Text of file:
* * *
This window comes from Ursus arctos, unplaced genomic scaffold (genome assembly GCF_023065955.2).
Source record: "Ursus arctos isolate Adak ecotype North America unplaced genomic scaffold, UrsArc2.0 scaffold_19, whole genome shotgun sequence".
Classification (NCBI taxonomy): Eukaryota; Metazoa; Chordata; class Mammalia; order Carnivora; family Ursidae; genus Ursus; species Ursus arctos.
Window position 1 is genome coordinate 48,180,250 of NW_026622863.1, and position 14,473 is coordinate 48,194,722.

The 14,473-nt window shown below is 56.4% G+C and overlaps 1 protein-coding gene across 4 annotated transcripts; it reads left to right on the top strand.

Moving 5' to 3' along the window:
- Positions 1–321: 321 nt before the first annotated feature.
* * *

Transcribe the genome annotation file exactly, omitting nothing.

This window comes from Ursus arctos, unplaced genomic scaffold (genome assembly GCF_023065955.2).
Source record: "Ursus arctos isolate Adak ecotype North America unplaced genomic scaffold, UrsArc2.0 scaffold_19, whole genome shotgun sequence".
Classification (NCBI taxonomy): Eukaryota; Metazoa; Chordata; class Mammalia; order Carnivora; family Ursidae; genus Ursus; species Ursus arctos.
Window position 1 is genome coordinate 48,180,250 of NW_026622863.1, and position 14,473 is coordinate 48,194,722.

The 14,473-nt window shown below is 56.4% G+C and overlaps 1 protein-coding gene across 4 annotated transcripts; it reads left to right on the top strand.

Moving 5' to 3' along the window:
- Positions 1–321: 321 nt before the first annotated feature.